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While Janet is committed to thirty days of a doctor’s care, Addie stays in Alexandria taking care of the new baby, and the family business. Here she meets up with an old friend, Margaret and the two stumble onto a mystery strife with superstition. In the homes they are salvaging, Addie and Margaret discover three witch bottles, a protective charm from the 18th century made to ward off a supposed witch named Faith. As they look deeper into this, they discover that this mystery is connected to Addie’s distant relative Sarah Goodwin along with the problems in the present. Addie soon finds out that the past is never far behind.

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Thoughts after reading:

I really enjoyed this novel. I liked the way that Mary Ellen Taylor made all of her characters multi-dimensional, just as complicated and interesting as they would be if they existed in real life. First we have the character of Addie who has had to grow up fast, being the one to care for her mother and sister because of their illness. After her mother’s death and her sister nearly killing her, Addie has had enough and wants to get far away in the hopes of having a normal life. When she is called back to the chaos of it all, she at first doesn’t want to help her sister or care for her sister’s baby. Addie is selfish for wanting to live her own life and not care for her family members, but it is a selfishness that has evolved from years of trying to make things better, to only have things fall even more apart. I appreciated that the author was willing to make the character not so saintly or eager to pitch in, but showing the reality of how much of a burden this disease is to the people who have it and for their family members.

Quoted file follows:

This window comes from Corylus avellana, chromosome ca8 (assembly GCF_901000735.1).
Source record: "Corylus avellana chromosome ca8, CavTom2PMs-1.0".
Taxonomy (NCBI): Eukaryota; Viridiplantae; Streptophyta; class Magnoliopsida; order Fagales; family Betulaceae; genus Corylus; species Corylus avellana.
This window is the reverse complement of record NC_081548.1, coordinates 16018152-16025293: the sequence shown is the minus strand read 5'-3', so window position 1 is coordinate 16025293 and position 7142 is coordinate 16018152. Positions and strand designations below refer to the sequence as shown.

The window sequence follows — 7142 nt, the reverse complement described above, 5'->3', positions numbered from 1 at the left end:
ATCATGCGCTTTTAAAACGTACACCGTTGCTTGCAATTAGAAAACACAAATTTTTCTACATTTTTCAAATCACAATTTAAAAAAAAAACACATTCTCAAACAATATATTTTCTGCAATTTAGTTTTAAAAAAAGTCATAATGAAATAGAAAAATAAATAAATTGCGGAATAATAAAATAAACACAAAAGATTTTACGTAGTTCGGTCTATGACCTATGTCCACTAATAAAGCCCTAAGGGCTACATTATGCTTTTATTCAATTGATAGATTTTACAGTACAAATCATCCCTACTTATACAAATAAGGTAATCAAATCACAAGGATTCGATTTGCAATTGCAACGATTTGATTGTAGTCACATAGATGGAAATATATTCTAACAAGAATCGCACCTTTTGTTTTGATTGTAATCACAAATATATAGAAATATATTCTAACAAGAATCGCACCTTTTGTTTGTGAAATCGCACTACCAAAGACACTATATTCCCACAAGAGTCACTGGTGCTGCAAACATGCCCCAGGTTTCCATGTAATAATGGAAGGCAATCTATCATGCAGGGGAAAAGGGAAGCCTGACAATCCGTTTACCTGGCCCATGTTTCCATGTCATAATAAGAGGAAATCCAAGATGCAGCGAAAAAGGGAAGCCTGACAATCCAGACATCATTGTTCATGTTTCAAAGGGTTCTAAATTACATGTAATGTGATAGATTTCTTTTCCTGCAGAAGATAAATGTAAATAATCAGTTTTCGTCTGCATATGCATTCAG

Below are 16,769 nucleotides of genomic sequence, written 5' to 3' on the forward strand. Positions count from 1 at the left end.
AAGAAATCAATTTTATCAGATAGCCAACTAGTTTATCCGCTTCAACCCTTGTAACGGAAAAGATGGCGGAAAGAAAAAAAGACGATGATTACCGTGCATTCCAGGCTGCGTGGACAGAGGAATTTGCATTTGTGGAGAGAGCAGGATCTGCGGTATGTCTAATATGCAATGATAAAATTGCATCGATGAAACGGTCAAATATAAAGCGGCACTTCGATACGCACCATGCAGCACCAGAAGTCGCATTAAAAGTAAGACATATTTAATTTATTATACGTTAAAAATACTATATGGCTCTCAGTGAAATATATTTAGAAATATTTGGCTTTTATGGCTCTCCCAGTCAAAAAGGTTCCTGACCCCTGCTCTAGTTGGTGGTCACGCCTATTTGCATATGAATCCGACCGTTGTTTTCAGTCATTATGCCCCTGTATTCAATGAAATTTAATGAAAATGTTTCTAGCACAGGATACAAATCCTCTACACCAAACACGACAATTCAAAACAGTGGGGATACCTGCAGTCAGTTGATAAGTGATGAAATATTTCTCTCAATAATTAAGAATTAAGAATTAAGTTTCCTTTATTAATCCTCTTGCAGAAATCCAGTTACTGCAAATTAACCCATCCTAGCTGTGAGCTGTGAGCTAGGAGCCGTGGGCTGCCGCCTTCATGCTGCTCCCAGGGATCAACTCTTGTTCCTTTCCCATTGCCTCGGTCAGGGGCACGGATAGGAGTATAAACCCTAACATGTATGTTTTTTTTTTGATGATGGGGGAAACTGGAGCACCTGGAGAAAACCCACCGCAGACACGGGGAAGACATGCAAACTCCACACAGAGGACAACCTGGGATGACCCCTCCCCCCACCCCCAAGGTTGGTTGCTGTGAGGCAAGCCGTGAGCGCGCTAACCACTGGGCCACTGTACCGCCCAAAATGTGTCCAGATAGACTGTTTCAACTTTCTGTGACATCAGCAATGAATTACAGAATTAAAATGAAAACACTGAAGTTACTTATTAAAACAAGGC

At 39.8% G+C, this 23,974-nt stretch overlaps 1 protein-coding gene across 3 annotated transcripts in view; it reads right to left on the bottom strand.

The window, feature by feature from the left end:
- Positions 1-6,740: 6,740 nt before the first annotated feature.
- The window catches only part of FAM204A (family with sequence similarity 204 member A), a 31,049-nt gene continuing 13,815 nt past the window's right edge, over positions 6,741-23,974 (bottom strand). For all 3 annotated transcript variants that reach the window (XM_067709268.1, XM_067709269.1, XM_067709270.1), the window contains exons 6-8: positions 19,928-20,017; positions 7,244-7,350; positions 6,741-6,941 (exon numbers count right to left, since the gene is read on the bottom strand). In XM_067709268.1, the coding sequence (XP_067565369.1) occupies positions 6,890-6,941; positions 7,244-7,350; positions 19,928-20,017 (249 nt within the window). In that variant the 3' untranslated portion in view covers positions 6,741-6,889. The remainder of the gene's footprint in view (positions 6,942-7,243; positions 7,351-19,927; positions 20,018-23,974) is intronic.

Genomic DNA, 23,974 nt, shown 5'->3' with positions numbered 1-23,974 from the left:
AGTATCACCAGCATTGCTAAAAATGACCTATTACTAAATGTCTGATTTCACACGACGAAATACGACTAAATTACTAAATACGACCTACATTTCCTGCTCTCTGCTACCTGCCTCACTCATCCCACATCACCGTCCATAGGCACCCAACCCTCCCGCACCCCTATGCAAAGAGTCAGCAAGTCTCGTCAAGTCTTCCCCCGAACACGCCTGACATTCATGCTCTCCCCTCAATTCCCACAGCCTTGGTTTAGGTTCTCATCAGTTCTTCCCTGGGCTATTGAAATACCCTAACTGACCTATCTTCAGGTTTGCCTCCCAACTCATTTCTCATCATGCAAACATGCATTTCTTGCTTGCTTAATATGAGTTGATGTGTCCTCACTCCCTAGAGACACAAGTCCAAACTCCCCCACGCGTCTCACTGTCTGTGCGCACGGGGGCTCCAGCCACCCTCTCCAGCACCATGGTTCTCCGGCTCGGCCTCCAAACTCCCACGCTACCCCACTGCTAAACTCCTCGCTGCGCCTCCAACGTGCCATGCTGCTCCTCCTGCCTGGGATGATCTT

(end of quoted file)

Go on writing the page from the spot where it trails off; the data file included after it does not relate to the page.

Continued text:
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Eventually, Addie does decide to care for her niece and her reintegration into her Aunt Grace’s home, as well as trying to mend the broken relationship between her ex-brother-in-law Zeb and nephew Eric, were extremely well done. While some novels would have quickly had everyone pull together for “the good of the child”, the author had this repairing of familial bonds done slowly. Addie still has feelings of betrayal from her Aunt Grace not rescuing her from her mother’s care and the chaotic life they had lead. She also has a lot of guilt from choosing not to be a part of her nephew’s life and not fully preparing Zeb for the reality of what living with Janet is like. Aunt Grace is angry with Addie for having left her alone to work on the family, but is also angry with herself for not having the courage to mother the girls and remove them from her sister’s care. Zeb has spent many years angry with his ex-wife, but has lived a contented life raising their son. Now he has to deal with his resentment and bitterness at Janet for abandoning their family and once again throwing his world off kilter. Not only does the author make these slow transitions, but not all of these issues are resolved by the end of the book, the family still taking it one step at a time.

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I also loved the secondary character, Margaret, the sassy, free-spirited, historian. She has been working in the family bakery while trying to find another job, and becomes Addie’s partner in salvaging and unraveling the mystery of the witch’s bottles. As a fellow historian, Magaret’s excitement and wit made her extremely endearing and relatable. I hope to see more of her in the future; maybe even her own book or series? Here’s hoping!

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The mystery was done very well. At first I disliked the journal entries from Sarah Goodwin that are placed in front of every chapter, but as the book went on and the lives of Sarah and Faith tied closer and closer to Addie and her family, they became extremely enjoyable. The final conclusion to the mystery and the novel was powerful and led to a perfect ending.

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All in all I really enjoyed this novel, giving it a five out of five star rating.

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I look forward to reading past and future novels of Mary Ellen Taylor and her tales of Alexandria.

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For the previous mystery book review, go to Fatally Frosted 

For more stand-alone mysteries, go to The Dollhouse Murders